Consider an elliptic curve $$E$$ (in Weierstrass form)

$Y^2 + a_1 XY + a_3 Y = X^3 + a_2 X^2 + a_4 X + a_6$

over a field $$K$$.

Let $$P = (x_1, y_1)$$ be a point on $$E(K)$$.

### Negation

To compute $$-P$$, we need to find the line through $$P$$ and $$O$$ (recall $$O = OO$$), and find the third point of intersection. The line through $$P$$ and $$O$$ is the vertical line through $$P$$, so we need to find the points of intersection of $$X = x_1$$ and the curve. In other words, we need to solve

$Y^2 + (a_1 x_1 + a_3) Y - (x_1^3 + a_2 x_1^2 + a_4 x_1 + a_6) = 0$

Since we know one solution is $$Y = y_1$$, we know that the other must be $$- a_1 x_1 - a_3 - y_1$$. That is,

$-P = (x_1, -a_1 x_1 - a_3 - y_1)$

Recall that if $$\mathrm{char} K \ne 2$$, we can affinely transform the curve so that $$a_1 = a_3 = 0$$, so that to find the inverse of $$P$$ we simply negate its $$y$$-coordinate.

### Point Doubling

To find $$P + P = 2P$$ (whose coordinate we’ll denote by $$(x_3, y_3)$$), we need the equation of the tangent at $$P$$. The gradient of the tangent at the point $$(X, Y)$$ is given by $$(dE/dX) / (dE/dY) = (3X^2 + 2a_2 X - a_1 Y + a_4) / (2 Y + a_1 X + a_3)$$. So setting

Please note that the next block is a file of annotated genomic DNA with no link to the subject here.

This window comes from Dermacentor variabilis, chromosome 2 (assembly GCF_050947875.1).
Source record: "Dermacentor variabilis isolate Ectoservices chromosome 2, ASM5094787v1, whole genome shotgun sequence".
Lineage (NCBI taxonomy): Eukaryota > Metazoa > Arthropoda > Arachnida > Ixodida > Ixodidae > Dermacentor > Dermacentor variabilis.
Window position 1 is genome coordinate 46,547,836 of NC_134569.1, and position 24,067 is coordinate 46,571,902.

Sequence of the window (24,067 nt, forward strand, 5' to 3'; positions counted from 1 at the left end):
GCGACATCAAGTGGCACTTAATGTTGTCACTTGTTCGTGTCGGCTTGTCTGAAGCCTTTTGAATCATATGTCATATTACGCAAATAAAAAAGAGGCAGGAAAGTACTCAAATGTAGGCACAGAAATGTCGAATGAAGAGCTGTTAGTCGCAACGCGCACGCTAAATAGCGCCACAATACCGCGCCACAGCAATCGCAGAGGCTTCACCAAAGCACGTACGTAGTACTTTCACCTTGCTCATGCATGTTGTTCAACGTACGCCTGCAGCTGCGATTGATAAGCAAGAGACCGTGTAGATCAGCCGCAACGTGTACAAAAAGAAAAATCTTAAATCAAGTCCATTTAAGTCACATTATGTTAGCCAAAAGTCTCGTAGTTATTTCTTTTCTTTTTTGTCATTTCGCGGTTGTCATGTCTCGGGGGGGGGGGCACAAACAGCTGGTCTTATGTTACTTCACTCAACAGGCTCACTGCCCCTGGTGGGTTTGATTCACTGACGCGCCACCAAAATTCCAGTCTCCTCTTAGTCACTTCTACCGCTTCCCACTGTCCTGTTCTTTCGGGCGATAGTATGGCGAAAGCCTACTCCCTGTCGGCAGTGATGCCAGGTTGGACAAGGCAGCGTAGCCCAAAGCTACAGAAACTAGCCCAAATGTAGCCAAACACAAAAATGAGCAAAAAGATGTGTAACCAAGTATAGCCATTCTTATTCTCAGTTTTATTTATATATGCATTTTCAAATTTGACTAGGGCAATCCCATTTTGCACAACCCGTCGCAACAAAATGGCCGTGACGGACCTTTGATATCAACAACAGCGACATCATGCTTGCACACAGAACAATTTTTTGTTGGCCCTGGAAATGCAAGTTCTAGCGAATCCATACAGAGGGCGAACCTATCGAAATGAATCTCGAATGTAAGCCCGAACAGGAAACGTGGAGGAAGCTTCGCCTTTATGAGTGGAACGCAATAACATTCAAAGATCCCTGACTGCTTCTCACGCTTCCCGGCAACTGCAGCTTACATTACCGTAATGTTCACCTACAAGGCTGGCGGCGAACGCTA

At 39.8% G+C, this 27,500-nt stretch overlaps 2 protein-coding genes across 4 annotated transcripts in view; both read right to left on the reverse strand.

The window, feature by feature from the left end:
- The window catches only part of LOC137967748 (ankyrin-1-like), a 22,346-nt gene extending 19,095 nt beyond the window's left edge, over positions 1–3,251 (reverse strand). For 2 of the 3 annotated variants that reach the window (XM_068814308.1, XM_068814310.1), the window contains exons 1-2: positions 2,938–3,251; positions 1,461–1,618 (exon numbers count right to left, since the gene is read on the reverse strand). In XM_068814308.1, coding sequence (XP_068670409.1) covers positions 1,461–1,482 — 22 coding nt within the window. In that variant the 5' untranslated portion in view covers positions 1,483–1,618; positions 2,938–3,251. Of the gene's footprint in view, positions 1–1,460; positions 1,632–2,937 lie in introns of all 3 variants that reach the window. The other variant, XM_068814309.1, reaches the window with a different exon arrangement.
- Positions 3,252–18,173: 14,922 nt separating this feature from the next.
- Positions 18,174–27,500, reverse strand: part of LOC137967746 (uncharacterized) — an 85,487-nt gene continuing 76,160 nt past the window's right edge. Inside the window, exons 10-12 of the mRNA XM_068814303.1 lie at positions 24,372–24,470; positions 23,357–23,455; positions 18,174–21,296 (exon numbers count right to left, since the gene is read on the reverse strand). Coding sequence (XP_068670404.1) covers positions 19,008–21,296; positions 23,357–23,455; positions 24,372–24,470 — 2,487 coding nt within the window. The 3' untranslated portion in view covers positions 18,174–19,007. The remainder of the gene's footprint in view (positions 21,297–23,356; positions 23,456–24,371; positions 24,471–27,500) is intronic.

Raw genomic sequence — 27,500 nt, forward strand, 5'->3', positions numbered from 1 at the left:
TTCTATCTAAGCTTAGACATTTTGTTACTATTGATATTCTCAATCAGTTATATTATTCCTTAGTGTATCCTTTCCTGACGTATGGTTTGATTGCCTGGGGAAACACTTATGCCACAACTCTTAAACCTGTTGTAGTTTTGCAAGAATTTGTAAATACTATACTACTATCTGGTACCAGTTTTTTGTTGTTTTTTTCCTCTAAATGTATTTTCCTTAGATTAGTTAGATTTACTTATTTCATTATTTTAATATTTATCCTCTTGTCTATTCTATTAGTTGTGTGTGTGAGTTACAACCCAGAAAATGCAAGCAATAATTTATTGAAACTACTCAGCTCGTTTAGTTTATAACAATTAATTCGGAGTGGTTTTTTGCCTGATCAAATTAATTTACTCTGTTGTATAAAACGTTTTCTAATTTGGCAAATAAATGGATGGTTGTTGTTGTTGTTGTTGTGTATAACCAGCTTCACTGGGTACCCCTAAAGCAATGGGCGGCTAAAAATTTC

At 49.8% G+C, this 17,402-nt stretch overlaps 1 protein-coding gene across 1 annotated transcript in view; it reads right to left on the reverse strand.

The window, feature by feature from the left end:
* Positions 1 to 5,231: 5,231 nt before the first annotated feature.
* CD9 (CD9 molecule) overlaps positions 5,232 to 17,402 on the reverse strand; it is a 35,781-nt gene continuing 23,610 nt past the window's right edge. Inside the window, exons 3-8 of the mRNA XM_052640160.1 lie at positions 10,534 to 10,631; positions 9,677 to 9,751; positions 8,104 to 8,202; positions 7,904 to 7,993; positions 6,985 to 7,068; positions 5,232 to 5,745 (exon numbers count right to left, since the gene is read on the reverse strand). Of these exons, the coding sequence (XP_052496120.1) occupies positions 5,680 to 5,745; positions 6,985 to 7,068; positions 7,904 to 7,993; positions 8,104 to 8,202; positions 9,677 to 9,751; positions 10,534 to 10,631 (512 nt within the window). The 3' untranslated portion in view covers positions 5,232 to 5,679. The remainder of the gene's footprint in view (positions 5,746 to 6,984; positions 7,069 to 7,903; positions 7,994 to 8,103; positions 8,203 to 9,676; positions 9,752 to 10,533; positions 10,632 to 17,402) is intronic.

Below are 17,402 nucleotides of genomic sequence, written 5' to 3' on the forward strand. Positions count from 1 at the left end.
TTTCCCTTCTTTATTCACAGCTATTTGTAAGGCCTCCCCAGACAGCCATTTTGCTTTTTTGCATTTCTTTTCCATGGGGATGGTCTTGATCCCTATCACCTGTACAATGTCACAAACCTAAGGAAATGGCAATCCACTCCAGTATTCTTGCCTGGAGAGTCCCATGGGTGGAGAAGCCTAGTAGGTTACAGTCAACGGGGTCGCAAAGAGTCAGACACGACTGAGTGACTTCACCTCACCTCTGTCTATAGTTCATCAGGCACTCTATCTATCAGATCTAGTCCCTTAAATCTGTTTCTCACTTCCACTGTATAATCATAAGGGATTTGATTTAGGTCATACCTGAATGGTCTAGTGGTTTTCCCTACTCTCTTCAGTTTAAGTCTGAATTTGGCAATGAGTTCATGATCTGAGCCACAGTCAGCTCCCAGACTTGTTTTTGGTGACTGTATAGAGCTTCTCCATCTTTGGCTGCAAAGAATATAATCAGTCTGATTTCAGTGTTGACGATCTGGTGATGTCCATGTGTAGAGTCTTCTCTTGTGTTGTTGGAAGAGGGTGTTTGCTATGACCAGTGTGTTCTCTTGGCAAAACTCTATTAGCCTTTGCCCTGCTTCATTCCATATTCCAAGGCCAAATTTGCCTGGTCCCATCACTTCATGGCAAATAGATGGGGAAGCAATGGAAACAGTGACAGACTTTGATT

$\lambda = \frac {3x_1^2 + 2a_2 x_1 - a_1 y_1 + a_4} {2y_1 + a_1 x_1 + a_3}$

means the tangent at $$P$$ is given by the equation $$Y = \lambda X - \lambda x_1 + y_1$$. Substituting this into the equation for $$E$$ and negating the coefficient of $$X^2$$ gives the sum of the roots:

$\lambda^2 + \lambda a_1 - a_2$

which means the $$x$$-coordinate of the third point of intersection must be

$x_3 = \lambda^2 + \lambda a_1 - a_2 - 2x_1$

and the corresponding $$y$$-coordinate can be found from the equation of the tangent at $$P$$:

$y' = \lambda x_3 - \lambda x_1 + y_1$

Lastly we need to negate $$(x_3, y')$$ which from above is

$y_3 = -a_1 x_3 - a_3 - \lambda x_3 + \lambda x_1 - y_1$

Suppose we have a second point $$Q = (x_2, y_2)$$ different from $$P$$. We wish to find $$P + Q$$ whose coordinates we shall denote by $$(x_3, y_3)$$. If $$P = -Q$$, then $$P + Q = O$$. Otherwise the gradient of the line determined by $$P$$ and $$Q$$ is

$\lambda = \frac{y_2 - y_1}{x_2 -x_1}$

and the equation of the line between $$P$$ and $$Q$$ is $$Y = \lambda X - \lambda x_1 + y_1$$. Substituting this into the curve gives the equation

$(\lambda X - \lambda x_1 + y_1)^2 + (a_1 X+a_3) (\lambda X - \lambda x_1 + y_1) = X^3 + a_2 X^2 + a_4 X + a_6$

The sum of the roots, i.e. the negation of the coefficient of $$X^2$$ is $$\lambda^2 + a_1 \lambda - a_2$$, hence

$x_3 = \lambda^2 + a_1 \lambda - a_2 - x_1 - x_2$

and the corresponding $$y$$-coordinate can be found by substituting into the equation of the $$P$$-$$Q$$ line:

$y' = \lambda x_3 - \lambda x_1 + y_1$

As before, we must negate this third point $$(x_3, y')$$ which from above gives

$y_3 = -a_1 x_3 - a_3 - \lambda x_3 + \lambda x_1 - y_1$

Ben Lynn blynn@cs.stanford.edu 💡